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Sen. Krist says Gov. Ricketts has not delivered on promise to lower property taxes

“Average homeowner is getting less than $25 in additional property tax relief this year”

LINCOLN, NE – During a speech to county officials from across the state today in Kearney, Sen. Bob Krist, candidate for Governor, said despite Gov. Ricketts claim to have lowered property taxes, they continue to skyrocket out of control. The average homeowner in Nebraska is getting less than $25 in additional property tax relief this year.

“Over the past 10 years, property taxes grew statewide by an average of 57 percent, while household income grew at 21 percent,” Krist said.  “There are counties in Nebraska where the average tax increase over the past ten years is as high as 147 percent, and individual homeowners and landowners have experienced even greater increases.”

“It’s clear that Gov. Ricketts has not solved the property tax crisis in Nebraska,” Krist said.

“The Governor touts that he has provided millions in property tax relief. But, most of what he takes credit for are policies that were in place before he took office. In fact, barely 1/3 of the property tax money the Governor is claiming credit for was enacted under his watch.”

“For what was enacted during his term, the average homeowner in Nebraska is getting less than $25 in additional property tax relief this year,” Krist said.

“Governor Ricketts pledged to fix the property tax issue but has failed to do so. Instead, he has focused his energies on trying to cut taxes on upper-income earners, corporations, and special interests. His latest proposal — rejected by the Unicameral — would have provided T.D. Ameritrade, the company founded by the Ricketts father, a $13 million tax cut while the typical homeowner would receive a tax credit of $25,” Krist said.  

“This is not the first attempt by the Governor to shift the burden of taxation onto the middle class. In previous years, plans offered by Governor Ricketts would have done more of the same. Dramatic cuts to corporate income taxes, slashed taxes for his wealthy friends, increased taxes on low-wage earners and next to nothing for the average property taxpayer,” Krist said.

“And, leaders from the Republican Party have also been critical of the Governor’s lack of leadership on property taxes,” he said.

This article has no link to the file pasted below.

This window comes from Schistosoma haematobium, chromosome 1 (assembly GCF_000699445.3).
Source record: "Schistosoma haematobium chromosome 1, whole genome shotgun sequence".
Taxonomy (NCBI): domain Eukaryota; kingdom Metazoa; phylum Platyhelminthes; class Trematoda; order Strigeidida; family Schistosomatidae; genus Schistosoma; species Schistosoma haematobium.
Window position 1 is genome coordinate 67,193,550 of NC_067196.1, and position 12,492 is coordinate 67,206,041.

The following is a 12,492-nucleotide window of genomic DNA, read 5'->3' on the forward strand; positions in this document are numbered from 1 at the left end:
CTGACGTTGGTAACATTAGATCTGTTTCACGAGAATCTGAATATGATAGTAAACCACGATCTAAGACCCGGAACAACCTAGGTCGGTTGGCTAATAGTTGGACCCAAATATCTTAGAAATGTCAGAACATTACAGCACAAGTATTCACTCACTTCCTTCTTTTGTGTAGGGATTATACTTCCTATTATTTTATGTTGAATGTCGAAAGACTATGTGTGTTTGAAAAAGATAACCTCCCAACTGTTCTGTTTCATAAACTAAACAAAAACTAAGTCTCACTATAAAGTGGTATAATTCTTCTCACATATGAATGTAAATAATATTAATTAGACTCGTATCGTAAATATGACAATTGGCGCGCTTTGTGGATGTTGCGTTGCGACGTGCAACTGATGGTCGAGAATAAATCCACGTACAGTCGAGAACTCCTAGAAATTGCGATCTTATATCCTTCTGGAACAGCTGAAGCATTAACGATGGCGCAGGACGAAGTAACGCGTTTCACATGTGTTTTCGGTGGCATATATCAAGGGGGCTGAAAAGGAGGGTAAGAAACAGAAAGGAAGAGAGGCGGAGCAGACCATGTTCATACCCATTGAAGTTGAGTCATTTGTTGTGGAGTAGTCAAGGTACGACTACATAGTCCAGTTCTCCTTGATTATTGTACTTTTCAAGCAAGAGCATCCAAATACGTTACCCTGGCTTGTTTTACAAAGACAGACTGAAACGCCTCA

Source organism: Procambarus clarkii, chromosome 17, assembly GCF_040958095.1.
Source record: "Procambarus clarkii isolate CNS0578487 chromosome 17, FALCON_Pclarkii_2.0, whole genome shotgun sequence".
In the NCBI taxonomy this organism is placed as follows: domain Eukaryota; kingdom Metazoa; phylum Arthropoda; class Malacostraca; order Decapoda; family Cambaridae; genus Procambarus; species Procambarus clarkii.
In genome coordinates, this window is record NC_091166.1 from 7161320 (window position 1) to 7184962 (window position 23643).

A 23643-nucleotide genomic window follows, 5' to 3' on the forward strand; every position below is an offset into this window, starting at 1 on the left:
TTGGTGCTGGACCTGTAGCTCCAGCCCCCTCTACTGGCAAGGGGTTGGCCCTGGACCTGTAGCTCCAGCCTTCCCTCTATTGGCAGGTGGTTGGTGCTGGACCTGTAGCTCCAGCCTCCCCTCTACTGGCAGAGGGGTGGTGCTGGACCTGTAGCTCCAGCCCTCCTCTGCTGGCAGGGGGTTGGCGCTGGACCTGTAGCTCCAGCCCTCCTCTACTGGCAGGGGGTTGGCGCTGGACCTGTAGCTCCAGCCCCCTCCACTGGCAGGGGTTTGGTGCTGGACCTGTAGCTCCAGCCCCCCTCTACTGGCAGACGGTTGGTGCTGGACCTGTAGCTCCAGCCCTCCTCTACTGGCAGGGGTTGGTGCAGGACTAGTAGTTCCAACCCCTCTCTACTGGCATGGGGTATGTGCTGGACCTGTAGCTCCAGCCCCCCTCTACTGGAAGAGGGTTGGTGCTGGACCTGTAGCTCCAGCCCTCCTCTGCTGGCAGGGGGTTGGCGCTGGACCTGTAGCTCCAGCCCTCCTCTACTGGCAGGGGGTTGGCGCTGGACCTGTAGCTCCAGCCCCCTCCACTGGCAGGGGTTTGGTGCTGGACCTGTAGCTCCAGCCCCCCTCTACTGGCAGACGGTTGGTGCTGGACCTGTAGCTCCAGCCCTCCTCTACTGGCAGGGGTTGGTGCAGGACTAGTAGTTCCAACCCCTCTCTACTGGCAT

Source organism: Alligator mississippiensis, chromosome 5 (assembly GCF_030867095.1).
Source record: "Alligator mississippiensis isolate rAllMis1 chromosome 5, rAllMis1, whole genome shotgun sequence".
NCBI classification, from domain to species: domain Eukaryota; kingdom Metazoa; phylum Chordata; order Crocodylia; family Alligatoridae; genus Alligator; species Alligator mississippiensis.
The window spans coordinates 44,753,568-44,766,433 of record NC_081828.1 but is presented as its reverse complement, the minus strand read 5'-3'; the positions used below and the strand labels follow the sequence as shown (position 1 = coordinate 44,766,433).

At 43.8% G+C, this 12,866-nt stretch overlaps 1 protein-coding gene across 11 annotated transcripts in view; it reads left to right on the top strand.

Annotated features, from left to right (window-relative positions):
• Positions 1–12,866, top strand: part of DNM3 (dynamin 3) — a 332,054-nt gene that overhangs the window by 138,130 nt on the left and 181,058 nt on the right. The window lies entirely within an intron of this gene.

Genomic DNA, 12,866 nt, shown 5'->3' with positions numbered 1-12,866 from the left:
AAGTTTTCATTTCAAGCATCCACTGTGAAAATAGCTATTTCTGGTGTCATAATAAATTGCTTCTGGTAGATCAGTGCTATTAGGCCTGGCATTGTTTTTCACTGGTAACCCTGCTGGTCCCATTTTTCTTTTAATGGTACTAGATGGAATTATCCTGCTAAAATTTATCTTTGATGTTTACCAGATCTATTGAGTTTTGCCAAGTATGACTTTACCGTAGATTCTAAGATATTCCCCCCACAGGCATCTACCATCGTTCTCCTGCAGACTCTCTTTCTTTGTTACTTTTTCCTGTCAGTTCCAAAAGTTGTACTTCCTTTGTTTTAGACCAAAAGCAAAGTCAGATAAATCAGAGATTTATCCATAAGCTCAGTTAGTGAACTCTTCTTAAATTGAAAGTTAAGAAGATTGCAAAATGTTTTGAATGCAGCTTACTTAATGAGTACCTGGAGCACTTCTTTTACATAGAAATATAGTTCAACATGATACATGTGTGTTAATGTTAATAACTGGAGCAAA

Republican State Senator Steve Erdman from Bayard led opposition to the Governor’s proposal, describing is as a “joke” in the April 3 Lincoln Journal Star:

(it is) "a joke (and) an illusion," a proposal that would take a decade to fully implement. "This is too little and too late," Erdman argued. "This governor never has been and never will be for property tax relief," he said.

And yet another Republican State Senator, Sen. Mike Groene, from North Platte said this on April 9 to  KODY Radio in North Platte:

“They claim it’s about property tax but it’s a corporate income tax cut. He (Ricketts) wants corporate income tax cuts, (he) doesn’t understand how bad the property tax problem is.”

“If we want a little property tax cut, we've got to give him corporate income tax cuts. He’s saying property tax relief, but look behind the curtain. He wants corporate income tax cuts for his friends.”

“Out-of-control property taxes is a problem highlighted by the fact that the state, under Gov. Ricketts’ watch, has failed to meet their obligations to adequately fund government and services at the local level, including aid to cities and counties, and this has put undue pressure on local property taxes,” Krist said.

“As the state has cut back on their share of funding for public education in an attempt to balance their budget, the property tax has been used to make up the difference. Not long ago the state contributed 20 percent of income tax revenues to help fund education. Now that figure is less than 3 percent,” he said.

“My administration will take a different approach. We believe we need to restore the balance in how we pay for education by increasing state aid in exchange for reducing property taxes used to fund education.”

“We want to reform the tax system so it is fair to hard-working Nebraskans. Not behind closed doors, but in the open, where the citizens of Nebraska can be heard and ideas are measured against one standard: is this fair to the people of Nebraska?”

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